Due to the design of the experiment requiring the assaying of multiple worms per NGM-agar plate, nested analysis was used to investigate the potential impact of inter-plate variability on statistical analysis, an issue recently reviewed in the literature (Aarts et al., 2014). As summarized in Table 2, the nested factor played a statistically significant role in the observed difference between variables in nearly half (13/28) of the analyses. It has previously been suggested that, due to the high interindividual variability observed in C. elegans behavioral assays, a large sample number is required (Angstman et al., 2015). The present study shows that, when using a nested design to accomplish such a sample number, such a design must be accounted for due to inter-plate variability (see also Figure 2). Turned around, if this factor is now accounted for, an even greater number of C. elegans worms must be assayed to achieve the proper statistical power.
Relevance in Toxicology, Drug Discovery, and RNAi Screening
The methods used in the present study also offer particular relevance in the fields of toxicology, drug discovery, and RNAi screening. Because the effects of various chemical compounds may not be predictable, the ability to screen using multiple parameters offers increased sensitivity in terms of identifying subtle behavioral change. Furthermore, potential changes in behavioral traits in C. elegans may be better defined and measured on agar plates rather than on worms swimming in liquid. Although novel worm tracking software for tracking C. elegans swimming in liquid have recently been published (Hardaway et al., 2014; Restif et al., 2014), most assays involving chemical exposure and the measurement of behavior were performed via chemicals mixed in with the agar. This is, however, not the ideal delivery method for C. elegans as it may require substantially increased concentrations to achieve an effect. This is due to the fact that C. elegans have a cuticle barrier that can result in internal concentrations on the order of magnitudes lower than external concentrations (Rand and Johnson, 1995; Davies et al., 2003; Davies and McIntire, 2004). Exposure to chemicals in liquid, however, provides a much more effective delivery method. This may also apply to RNAi screening, as the ability to carry out RNAi in C. elegans via soaking is less labor intensive than injection and less variable than via agar plate feeding (for details see, e.g., Ahringer, 2006).
In the present study, worms were maintained solely in a liquid culture until immediately before video capture. Importantly, we have previously demonstrated that C. elegans grown in liquid cultures do not demonstrate statistically significant difference in average speed of locomotion compared to those raised on NGM-agar plates (Angstman et al., 2015). Due to our rapid transfer method, previously described in Angstman et al. (2015), both advantageous scenarios can be achieved: chemical exposure in liquid and behavioral analysis on NGM-agar plates. The combination of this and enhanced capability of behavioral analysis provides an ideal model for use in the fields of toxicology, drug discovery, and RNAi screening.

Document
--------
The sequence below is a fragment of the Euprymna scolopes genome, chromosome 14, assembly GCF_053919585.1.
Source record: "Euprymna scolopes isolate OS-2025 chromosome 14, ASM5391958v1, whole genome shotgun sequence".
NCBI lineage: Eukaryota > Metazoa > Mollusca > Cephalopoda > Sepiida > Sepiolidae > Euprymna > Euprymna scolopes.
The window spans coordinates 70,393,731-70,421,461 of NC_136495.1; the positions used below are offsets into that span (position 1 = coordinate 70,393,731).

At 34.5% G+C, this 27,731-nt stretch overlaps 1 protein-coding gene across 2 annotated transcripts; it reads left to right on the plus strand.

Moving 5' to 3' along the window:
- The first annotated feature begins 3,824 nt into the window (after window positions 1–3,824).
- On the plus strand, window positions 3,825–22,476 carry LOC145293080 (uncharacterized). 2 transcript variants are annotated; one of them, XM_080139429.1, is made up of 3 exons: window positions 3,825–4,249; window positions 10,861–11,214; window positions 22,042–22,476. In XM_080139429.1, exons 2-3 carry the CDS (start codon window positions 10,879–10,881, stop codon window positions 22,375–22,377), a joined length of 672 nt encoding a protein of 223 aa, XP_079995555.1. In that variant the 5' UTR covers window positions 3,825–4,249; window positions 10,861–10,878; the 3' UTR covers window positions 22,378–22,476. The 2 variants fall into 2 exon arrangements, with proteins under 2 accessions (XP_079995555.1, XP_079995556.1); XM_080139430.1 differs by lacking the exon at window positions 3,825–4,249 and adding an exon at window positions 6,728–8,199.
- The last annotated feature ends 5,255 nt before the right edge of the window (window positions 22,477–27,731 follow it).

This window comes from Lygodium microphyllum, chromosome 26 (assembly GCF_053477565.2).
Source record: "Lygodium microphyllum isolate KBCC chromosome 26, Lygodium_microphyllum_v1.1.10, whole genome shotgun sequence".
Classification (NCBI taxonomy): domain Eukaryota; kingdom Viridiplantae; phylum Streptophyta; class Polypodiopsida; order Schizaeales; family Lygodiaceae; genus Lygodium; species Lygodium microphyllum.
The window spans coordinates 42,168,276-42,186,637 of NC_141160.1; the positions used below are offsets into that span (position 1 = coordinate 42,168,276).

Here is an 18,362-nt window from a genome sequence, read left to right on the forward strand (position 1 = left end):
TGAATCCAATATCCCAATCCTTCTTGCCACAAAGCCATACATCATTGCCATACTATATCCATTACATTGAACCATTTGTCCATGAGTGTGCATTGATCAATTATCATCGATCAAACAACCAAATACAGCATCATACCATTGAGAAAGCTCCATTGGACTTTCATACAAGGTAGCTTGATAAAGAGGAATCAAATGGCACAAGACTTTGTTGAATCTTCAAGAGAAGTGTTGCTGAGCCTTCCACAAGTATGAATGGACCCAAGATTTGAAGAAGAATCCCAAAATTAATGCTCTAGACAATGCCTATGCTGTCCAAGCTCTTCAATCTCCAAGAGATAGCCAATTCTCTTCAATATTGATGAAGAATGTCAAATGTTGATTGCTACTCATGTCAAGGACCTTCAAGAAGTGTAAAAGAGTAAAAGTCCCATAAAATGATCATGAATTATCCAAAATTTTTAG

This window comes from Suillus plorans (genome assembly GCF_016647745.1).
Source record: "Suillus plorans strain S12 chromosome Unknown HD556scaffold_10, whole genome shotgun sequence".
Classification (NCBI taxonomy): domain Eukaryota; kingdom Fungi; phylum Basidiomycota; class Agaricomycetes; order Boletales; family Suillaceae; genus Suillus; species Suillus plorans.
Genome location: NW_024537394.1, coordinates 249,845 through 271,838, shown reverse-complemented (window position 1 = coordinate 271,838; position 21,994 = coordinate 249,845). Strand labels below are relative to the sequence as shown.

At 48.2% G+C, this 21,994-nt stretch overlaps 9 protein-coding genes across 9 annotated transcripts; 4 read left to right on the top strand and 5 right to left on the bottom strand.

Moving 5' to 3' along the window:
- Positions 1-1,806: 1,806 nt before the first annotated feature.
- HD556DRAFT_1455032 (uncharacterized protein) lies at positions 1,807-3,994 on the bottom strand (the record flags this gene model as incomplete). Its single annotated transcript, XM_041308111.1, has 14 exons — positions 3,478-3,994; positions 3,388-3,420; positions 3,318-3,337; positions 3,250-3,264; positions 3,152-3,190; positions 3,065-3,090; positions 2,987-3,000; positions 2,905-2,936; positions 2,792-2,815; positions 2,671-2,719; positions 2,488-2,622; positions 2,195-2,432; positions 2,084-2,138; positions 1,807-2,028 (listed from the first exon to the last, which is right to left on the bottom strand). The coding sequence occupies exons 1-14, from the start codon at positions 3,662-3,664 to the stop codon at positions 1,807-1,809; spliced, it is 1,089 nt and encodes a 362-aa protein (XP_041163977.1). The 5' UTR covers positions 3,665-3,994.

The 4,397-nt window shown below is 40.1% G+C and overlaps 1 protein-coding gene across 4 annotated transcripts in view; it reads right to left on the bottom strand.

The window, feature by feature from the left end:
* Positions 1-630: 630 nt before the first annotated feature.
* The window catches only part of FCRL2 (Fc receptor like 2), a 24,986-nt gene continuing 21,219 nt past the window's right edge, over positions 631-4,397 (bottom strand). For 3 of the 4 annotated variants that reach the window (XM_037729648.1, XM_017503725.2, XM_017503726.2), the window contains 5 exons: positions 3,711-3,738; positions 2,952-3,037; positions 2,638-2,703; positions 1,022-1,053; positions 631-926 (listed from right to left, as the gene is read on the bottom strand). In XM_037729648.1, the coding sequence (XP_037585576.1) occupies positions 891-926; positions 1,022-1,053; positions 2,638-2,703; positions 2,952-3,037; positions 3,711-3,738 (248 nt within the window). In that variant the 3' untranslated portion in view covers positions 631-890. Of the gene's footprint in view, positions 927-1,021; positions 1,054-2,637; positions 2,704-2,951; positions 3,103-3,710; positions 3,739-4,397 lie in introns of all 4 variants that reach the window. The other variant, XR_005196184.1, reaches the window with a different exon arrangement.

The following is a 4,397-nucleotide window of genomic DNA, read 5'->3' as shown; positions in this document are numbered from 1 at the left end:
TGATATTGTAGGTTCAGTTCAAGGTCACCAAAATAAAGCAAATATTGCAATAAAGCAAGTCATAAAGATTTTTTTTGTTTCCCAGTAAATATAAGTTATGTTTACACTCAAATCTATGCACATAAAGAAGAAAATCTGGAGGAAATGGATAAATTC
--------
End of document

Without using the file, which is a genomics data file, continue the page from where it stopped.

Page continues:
In summary, the advanced analysis model of C. elegans behavior presented in the present study demonstrates the potential utility and effectiveness of advanced behavioral analyses. Such analyses go beyond simple speed of locomotion measurements, offering greater sensitivity in measuring C. elegans behavioral change. This model potentially offers utility in the connecting of C. elegans genetics with behavior as well as in the fields of toxicology, drug discovery, and RNAi screening, to mention only a few.
NA, HF, and CS conceived and designed the experiments, NA performed experiments, and NA, HF, and CS analyzed data and wrote the manuscript.
Conflict of Interest Statement
CS serves as paid consultant for MBF Bioscience (Williston, VT, USA), the manufacturer of the WormLab software that was used in the present study to analyze data. However, CS has not received financial support directly or indirectly related to this manuscript. The authors declare that the research was conducted in the absence of any commercial or financial relationships that could be construed as a potential conflict of interest.
The authors wish to thank Pia Unterberger (Dept. Neuroanat., Ludwig-Maximilians University of Munich) for expert technical assistance.
The Supplementary Material for this article can be found online at: https://www.frontiersin.org/article/10.3389/fnbeh.2016.00060
Video S1. Wild type (N2) C. elegans on an NGM-agar plate with an E. coli lawn.
Video S2. Wild type (N2) C. elegans on an NGM-agar plate with no lawn.
Table S1. Tracking settings used in WormLab software.
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Keywords: C. elegans, E. coli, food, locomotion, tracking
Citation: Angstman NB, Frank H-G and Schmitz C (2016) Advanced Behavioral Analyses Show that the Presence of Food Causes Subtle Changes in C. elegans Movement. Front. Behav. Neurosci. 10:60. doi: 10.3389/fnbeh.2016.00060
Received: 29 June 2015; Accepted: 14 March 2016;
Published: 31 March 2016.
Edited by:Nuno Sousa, University of Minho, Portugal
Reviewed by:Andreia Teixeira-Castro, University of Minho, Portugal
Andre Brown, Imperial College London, UK